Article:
I can hardly ever name apps I can install and start using right away. Create an account first, accept all terms (have I ever read them all?), tick all boxes (again, not always sure what I sign for), add some of my personal info, take a tour (unskippable sometimes) round an app and only then get to the app itself.
So you won’t be surprised with the fact that every single app you install — no matter what it does — wants maximum of your information (payment and personal, mainly).
And despite apps and services have been on the market in their current state for quite long, it seams that the onboarding user experience is often broken — even for the giants. And no matter for what reason. Is it so because companies place their goal to collect your data higher than your demands and obvious usability, orof interface designing errors?
Know the problem?
Already from the name you can catch that the onboarding is about welcoming a new person to use an app or service and show them around. Briefly, the whole process between getting it in App Store, Google Play or anywhere else and using it to cover the initial purposes.
But, according to TechCrunch, there is an abyss somewhere and only of 1 of 4 people who have installed an app reach its core. So what goes wrong?
Well, actually, anything! Have you heard of UserOnboard? Samuel Hulick, its author and an outstanding UX designer has embraced and brought in detail a long list of reviews for various apps. Instagram with its super tricky registration process, Apple Music with its poor logics, 9 circles of WordPress Hell are just a part of the big names delivered.
The full image is far from being so grey, hopefully. And both digital giants and newbies can show off smart tricks of simpllifying the user’s exploring of the soft. Or introduce practices which lack wisdom — and that helps a lot to see the direction as well. So, for the first (the basic basics) do keep reading, and check out Samuel’s blog for the second.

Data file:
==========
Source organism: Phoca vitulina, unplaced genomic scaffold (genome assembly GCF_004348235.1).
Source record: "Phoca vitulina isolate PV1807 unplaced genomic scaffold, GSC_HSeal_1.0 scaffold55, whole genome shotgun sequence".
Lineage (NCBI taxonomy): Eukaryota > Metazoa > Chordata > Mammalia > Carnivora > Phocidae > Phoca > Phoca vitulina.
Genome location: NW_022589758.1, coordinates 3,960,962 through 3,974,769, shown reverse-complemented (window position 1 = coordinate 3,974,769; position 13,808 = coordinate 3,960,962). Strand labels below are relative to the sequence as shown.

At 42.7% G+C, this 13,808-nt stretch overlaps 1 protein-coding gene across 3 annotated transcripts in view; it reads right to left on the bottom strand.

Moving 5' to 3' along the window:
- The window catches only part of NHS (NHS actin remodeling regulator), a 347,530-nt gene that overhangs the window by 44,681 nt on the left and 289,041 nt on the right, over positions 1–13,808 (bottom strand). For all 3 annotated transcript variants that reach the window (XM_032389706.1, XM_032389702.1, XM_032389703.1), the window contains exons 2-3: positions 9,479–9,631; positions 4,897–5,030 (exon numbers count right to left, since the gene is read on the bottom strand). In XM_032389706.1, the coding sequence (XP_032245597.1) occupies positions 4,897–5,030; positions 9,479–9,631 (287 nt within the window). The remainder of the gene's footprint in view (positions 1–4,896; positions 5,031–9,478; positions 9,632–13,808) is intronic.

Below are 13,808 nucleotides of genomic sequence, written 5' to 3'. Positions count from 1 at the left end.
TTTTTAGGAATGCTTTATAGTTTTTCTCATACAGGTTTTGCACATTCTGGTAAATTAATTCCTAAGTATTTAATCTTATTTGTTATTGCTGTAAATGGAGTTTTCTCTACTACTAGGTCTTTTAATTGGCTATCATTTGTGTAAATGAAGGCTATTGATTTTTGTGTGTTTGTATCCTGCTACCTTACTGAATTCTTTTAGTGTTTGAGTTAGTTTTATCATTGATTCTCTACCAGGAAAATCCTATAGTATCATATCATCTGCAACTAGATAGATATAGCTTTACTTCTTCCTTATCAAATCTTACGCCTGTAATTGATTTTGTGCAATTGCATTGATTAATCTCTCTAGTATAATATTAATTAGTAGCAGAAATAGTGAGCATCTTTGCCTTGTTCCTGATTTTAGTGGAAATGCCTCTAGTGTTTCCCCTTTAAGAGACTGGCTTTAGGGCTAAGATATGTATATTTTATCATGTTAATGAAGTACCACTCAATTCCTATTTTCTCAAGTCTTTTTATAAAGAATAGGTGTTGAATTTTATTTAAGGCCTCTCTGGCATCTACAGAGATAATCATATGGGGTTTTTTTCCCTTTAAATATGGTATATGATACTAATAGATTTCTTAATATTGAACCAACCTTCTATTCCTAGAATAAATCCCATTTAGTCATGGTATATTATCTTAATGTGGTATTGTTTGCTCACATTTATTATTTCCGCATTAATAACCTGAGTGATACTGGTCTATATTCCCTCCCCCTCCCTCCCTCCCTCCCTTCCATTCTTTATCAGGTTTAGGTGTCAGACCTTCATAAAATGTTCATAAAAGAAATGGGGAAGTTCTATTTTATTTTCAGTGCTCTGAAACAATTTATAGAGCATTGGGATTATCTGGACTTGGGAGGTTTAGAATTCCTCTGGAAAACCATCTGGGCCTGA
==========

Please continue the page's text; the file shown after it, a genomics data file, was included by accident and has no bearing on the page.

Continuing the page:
Making onboarding user-friendly
Multiple steps to take or complicated forms to fill right after I download the app? No, thanks. I’d rather delete it and not lose my time on searching something I ignore what. But we hope you’ll design your app or website differently so here are 3 major tips to help you attract and save precious users.
Simplify and relax
First and foremost, give users a chance to use various ways to sign up instead of taking them a long way of forms, questionnaires and app/service tours. It helps to start instantly, yet the feature to see what’s what closer should remain possible. Just don’t start with it and ease the onboarding as much as possible.
That’s how ASOS, a well-know shopping app does: you install it, pick Women or Men for the catalogue (however, it’s possible to switch between them anytime you like) and start browsing! That’s it!
You’ll have to sign up when you are ready to make an order though: so you will be offered to do it with your Facebook, Gmail or Twitter account. Or create an account manually, which is long and no one of sound mind will get down to it since there is a better option.
Involve in the process